Sport Golf

Wednesday 20 March 2019

No speed but plenty of missiles as game’s two great challenges meet in Mexico


Rory McIlroy. Photo: AP
Rory McIlroy. Photo: AP

Brian Keogh

The big golf circus is in Mexico this week but with no Tiger Woods to analyse as his comeback gathers momentum, the hot-button topics will be front and centre yet again.

Complaints about the golf ball and slow play are now as familiar on golf broadcasts as those brainless shouts of 'Get in the hole', 'Mashed potatoes' and 'Baba Booey'.

Dustin Johnson. Photo: Getty Images
Dustin Johnson. Photo: Getty Images

And with the WGC-Mexico Championship set to give us more ballistic missile launches at Club de Golf Chapultepec than Kim Jong-un has had hot dinners, brace yourselves for more of the same.

When Dustin Johnson drives the ball 400 yards plus this week using clubs and balls designed by former rocket scientists, don't wonder why it's still happening.

It sells. And we can expect to hear a lot more about it all from Paul McGinley, who is on site with Sky Sports this week.

One of his first tweets from the venue was a reminder that what players talked about on their first visit to Mexico City last year was how the ball was flying an extra 18pc further when you are 7,500 feet above sea level, so golf's big decision-makers will be squirming in their armchairs once again.

It's no wonder The R&A's Martin Slumbers raised more than an eyebrow recently when he was forced to concede that it's all gotten a little out of hand.

"Our 2002 joint statement of principles put a line in the sand, or purported to put a line in the sand," Slumbers said earlier this month about years of denial on distance gains being out of control.

"I think our view is when you start to look at this data now, that we have probably crossed that line in the sand and that a serious discussion is now needed on where we go."

McIlroy, who is absent this week but last year topped the driving distance charts with an average hit of 350.34 yards in Mexico, best summed up the world of professional golf a few years ago.

"Someone very smart said to me a couple of weeks ago, if you want to be in the circus, you have to put up with the clowns," he said. "It's just the way it is."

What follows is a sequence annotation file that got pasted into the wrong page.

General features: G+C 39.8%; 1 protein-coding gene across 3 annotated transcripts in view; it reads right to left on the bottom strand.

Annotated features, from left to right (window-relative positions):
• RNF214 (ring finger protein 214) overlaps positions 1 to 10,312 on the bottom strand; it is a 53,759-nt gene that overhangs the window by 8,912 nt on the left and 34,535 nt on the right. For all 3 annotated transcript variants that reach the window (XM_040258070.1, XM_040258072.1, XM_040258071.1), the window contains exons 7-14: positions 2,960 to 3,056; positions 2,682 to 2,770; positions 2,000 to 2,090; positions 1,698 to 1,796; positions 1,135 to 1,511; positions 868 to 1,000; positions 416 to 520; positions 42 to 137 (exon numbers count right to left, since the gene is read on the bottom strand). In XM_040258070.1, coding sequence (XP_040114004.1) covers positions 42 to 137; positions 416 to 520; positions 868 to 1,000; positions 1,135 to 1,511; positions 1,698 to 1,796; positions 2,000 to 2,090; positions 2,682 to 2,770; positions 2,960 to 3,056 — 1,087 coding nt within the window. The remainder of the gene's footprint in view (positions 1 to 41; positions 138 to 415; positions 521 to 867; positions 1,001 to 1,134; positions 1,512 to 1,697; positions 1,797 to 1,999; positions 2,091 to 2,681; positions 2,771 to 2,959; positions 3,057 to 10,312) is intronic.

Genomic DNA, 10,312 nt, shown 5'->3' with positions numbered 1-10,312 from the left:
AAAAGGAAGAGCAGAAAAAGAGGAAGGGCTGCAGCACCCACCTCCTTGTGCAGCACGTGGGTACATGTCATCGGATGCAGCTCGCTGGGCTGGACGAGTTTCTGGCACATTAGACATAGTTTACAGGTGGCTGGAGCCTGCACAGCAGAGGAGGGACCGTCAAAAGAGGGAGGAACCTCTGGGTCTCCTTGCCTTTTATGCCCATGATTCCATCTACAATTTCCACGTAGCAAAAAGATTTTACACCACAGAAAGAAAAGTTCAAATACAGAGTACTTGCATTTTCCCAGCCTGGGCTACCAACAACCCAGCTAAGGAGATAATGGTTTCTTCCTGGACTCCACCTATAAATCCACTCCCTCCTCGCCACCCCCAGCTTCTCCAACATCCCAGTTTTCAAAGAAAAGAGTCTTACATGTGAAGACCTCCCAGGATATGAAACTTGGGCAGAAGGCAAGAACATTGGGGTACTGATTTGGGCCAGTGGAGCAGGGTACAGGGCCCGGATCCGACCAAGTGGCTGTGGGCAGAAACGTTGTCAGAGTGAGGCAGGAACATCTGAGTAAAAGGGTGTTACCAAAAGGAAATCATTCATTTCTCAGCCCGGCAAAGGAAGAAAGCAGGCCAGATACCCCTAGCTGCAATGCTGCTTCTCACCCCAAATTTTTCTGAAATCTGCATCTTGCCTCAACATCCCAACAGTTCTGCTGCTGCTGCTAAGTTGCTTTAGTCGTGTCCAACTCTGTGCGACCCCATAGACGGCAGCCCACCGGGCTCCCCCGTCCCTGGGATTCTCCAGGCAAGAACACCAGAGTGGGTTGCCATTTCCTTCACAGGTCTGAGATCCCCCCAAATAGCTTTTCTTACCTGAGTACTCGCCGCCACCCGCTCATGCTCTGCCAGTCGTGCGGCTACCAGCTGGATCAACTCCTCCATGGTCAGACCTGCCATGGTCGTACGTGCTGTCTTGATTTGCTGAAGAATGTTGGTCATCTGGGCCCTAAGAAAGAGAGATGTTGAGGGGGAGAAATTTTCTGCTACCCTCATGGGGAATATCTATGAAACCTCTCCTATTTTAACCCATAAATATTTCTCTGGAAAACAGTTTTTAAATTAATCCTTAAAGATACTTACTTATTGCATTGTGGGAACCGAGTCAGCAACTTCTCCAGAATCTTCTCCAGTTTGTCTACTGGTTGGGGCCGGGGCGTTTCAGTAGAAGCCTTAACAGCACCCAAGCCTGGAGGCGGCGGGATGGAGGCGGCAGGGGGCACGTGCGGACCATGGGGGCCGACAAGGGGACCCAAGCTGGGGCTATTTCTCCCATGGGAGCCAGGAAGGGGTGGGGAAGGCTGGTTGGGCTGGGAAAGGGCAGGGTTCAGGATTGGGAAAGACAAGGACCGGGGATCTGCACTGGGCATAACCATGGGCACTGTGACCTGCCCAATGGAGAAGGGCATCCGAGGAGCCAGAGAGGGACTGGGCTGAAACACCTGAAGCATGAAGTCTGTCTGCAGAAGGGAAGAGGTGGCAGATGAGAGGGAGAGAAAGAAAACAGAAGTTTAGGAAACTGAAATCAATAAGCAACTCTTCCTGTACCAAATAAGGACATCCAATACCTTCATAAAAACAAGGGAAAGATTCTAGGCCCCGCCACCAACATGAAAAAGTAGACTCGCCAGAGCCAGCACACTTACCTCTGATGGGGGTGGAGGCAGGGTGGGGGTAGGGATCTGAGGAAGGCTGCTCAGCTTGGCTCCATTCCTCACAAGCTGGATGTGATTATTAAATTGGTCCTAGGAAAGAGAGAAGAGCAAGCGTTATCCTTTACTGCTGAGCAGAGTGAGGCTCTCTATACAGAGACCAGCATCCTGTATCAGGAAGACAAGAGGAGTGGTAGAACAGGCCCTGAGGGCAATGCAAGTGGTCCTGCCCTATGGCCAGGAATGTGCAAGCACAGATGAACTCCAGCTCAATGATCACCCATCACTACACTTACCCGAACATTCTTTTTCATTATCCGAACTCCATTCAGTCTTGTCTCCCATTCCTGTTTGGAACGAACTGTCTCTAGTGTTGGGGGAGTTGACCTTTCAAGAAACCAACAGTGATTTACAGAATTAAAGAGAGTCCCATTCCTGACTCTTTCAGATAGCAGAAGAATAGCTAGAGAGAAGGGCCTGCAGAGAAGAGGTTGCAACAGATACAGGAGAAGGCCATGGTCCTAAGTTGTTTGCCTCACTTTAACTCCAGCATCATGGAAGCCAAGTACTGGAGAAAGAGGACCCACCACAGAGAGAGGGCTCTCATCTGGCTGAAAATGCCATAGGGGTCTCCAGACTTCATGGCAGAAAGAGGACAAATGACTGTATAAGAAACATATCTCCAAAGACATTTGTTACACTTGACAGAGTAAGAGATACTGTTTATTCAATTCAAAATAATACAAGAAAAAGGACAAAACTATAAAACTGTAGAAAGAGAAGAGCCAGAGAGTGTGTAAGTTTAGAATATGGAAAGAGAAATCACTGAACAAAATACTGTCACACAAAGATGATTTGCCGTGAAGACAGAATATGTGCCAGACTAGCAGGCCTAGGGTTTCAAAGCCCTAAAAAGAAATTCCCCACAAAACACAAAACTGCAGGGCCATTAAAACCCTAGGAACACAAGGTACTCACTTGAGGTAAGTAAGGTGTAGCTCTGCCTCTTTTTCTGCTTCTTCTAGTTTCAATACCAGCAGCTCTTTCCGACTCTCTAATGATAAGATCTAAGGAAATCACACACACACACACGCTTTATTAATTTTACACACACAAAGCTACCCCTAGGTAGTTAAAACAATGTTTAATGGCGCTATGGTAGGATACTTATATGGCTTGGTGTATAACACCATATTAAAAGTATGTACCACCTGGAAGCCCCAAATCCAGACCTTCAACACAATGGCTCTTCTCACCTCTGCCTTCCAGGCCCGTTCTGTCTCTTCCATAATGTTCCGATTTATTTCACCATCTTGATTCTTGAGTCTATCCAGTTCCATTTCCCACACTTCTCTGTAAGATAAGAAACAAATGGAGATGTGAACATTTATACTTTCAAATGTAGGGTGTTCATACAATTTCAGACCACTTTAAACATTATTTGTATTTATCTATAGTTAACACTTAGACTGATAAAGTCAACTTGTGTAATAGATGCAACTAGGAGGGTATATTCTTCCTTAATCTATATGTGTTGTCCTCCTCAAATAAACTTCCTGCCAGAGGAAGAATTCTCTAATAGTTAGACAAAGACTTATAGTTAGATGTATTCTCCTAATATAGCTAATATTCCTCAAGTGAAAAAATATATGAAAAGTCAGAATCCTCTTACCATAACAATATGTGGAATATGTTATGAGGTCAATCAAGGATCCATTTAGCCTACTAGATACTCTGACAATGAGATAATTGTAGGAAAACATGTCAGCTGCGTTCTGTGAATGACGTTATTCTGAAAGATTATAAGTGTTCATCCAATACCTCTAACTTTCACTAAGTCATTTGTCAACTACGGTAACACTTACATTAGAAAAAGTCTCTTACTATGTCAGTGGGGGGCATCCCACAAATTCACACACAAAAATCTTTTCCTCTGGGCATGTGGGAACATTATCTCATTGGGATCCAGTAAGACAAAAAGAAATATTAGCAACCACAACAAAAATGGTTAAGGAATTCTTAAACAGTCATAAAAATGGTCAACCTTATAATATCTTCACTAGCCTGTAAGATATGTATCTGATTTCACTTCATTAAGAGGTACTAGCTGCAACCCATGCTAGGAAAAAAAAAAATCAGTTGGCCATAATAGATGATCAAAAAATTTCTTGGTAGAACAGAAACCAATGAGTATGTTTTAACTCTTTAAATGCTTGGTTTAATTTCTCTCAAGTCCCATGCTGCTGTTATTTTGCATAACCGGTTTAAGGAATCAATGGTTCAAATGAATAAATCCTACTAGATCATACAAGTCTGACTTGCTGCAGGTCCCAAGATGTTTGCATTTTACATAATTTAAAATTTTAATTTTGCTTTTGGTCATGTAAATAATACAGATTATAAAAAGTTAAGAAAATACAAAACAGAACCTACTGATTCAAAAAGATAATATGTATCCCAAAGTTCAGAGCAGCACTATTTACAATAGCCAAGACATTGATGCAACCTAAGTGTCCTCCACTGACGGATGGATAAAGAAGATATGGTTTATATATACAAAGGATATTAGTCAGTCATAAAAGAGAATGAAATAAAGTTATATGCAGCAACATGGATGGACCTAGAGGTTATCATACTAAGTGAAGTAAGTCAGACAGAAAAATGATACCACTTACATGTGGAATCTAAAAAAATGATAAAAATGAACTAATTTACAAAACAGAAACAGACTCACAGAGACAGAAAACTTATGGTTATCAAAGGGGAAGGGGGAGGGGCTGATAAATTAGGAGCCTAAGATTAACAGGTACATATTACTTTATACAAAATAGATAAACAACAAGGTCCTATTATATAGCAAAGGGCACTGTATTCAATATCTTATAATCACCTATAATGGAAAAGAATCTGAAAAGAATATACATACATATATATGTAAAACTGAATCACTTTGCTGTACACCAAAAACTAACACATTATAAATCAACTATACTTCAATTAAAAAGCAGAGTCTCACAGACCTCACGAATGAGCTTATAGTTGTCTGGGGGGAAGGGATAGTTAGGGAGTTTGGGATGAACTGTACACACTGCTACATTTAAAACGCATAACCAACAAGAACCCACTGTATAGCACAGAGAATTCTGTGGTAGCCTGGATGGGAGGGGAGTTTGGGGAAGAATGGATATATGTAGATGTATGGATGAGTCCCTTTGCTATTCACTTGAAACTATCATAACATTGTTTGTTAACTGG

He almost certainly meant the scrutiny of media and the fans but could just as easily have been referring to the mind-boggling evolution of what was a sedate past-time into a multi-billion-dollar industry and golf's struggle to "sell" itself to the playing masses.

For all the distance the average club player can now hit the ball, adding yards to old courses and years to one's life waiting on the slow-coaches to get around, golf is now facing major challenges on all fronts.

Jack Nicklaus' decades-long call for the governing bodies to rein in the ball or create some kind of low-speed equivalent that would prevent classic courses from becoming irrelevant, has met with opposition from the people who make money from the game - the manufacturers and the media outlets who rely on advertising revenue from those companies to stay afloat.

Bifurcation - of the rules or equipment - has been a four-letter word for the governing bodies for years and finding a happy medium is, as Slumber said, "complicated".

The R&A and the USGA have a duty to guard the game for all, not just the stars, and the intelligent among the tour cognoscenti know that they must take care to protect the integrity of what is now a valuable "product".

Short-hitting PGA Tour player William McGirt has a refreshing take on the ball which contrasted nicely with the views of other players sounded like NRA members defending their right to bear arms when reining back the ball was mentioned again by Nicklaus last week.

Pointing out that the likes of the USGA have been embarrassed into taking steps by the demolition of some US Open venues in recent years, McGirt wants to see the return of a golf ball that curves easily, bringing more skill back into the game.

"They finally admitted the ball goes farther," he said.

"The big thing is, I just wish they'd make it curve again. Let foul balls be foul balls."

Tour players will only start to react when the game reaches such a point that it starts to hit them in their pockets. And the same goes for the USGA and the R&A, who rely on TV money.

"If people aren't playing the game, then they can't pay us," McGirt said.

"If they're not buying equipment, they can't pay us. There's a lot more guys that think about it and care about it then you'd really think."

Pádraig Harrington, who freely admits he has never been the fastest player in the world, has been beating the slow-play drum for a few years now.

"You think it's bad now?" Harrington said on Sky Sports last week. "What is going to happen in five years' time? It is only going in one direction. We need to draw a line in the sand."

Ernest Hemingway once wrote that, "the circus is the only fun you can buy that is good for you".

In golf's case, the jury is out. The problem is that the show must go on.

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